Her stare locked on Olivia, who met her eyes and only grinned.
“She’s not wrong,” Rayland added. “This is a speak now or forever hold your peace situation.”
It wasn’t just Samantha looking at Oliva now; it was everyone.
She closed her eyes for a moment and then let out a long sigh. “If a government is what you want, a government you shall have, but I will reiterate that my interest lies beyond this town. My goal is to find out the truth of the world ship that we live on. To explore and understand it.”
“Well said,” David Nash added. “Which brings us to our next topic of discussion…”
“Next topic?” Rayland asked.
“Our first major exploration mission,” Olivia said, throwing down the blueprints for her latest creation. “And the missions that will follow.”
With the meeting concluded, the group started to filter outside of the town hall’s lobby, but as John was beginning to leave, he felt a hand come down on his shoulder. He turned to see Olivia looking at him with a small bit of concern.
“The people liked learning about our launch vessel?” she asked him.
“That went over very well,” John assured her. “People loved it. I think they loved it more than I could have ever expected. You made my popular by proxy.”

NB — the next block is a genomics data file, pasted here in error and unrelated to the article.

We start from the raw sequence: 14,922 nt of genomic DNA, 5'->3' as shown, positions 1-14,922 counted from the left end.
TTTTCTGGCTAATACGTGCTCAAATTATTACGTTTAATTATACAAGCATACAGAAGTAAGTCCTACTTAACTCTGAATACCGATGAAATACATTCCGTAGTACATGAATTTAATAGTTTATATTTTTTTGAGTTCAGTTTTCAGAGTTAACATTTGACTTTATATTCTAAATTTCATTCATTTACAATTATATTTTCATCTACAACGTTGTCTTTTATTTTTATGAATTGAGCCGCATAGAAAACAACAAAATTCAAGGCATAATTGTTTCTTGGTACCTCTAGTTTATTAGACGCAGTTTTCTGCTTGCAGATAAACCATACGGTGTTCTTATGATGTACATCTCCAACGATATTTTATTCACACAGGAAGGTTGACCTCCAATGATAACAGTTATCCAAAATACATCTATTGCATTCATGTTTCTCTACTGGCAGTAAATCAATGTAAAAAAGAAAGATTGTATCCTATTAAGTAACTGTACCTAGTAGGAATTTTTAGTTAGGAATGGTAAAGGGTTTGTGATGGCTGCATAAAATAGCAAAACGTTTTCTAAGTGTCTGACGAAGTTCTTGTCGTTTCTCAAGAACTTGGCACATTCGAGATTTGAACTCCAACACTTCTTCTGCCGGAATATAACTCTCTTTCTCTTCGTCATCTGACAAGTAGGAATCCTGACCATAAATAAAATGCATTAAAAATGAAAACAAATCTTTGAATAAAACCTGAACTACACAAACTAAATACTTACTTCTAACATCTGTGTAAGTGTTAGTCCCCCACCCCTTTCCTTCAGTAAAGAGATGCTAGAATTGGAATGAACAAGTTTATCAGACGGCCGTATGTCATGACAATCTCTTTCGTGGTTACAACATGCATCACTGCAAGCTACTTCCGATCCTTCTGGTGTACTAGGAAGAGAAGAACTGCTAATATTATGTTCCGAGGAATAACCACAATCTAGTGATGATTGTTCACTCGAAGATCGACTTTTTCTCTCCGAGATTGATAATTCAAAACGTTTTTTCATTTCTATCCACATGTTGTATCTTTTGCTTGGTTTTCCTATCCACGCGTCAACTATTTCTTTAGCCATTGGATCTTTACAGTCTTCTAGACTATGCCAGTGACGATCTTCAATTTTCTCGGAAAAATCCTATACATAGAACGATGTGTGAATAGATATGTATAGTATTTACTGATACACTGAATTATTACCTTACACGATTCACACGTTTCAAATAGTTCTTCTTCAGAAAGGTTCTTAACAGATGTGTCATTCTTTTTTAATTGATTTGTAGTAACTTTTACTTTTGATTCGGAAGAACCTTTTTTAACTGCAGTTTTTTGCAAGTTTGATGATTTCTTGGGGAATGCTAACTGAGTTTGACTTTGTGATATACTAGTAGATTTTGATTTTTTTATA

“There will be more news soon,” Olivia said. “Not related to me, but perhaps worthy of distribution to the masses. We expect to send Explorer One out for its first field mission within the next few months. I would like, once that mission is concluded, to publish information about it for the community to review. If this new government is going to be run by the citizens, then they should see our vested interest at work.”
“I couldn’t agree more,” John said.
“Perhaps, if you are up for it, you would be interested in coming to the Grid when we perform the launch?”
John nodded vigorously. “I would, of course, love that.”
“Good,” Olivia said, briefly smiling. “I’ll leave you to handle all of this government nonsense. We’ll be in touch soon. Thank you again for your work John. It means a lot.”
As she walked outside, John couldn’t help but feel like he was on cloud nine. Getting a compliment from Olivia was a special treat, no matter the situation.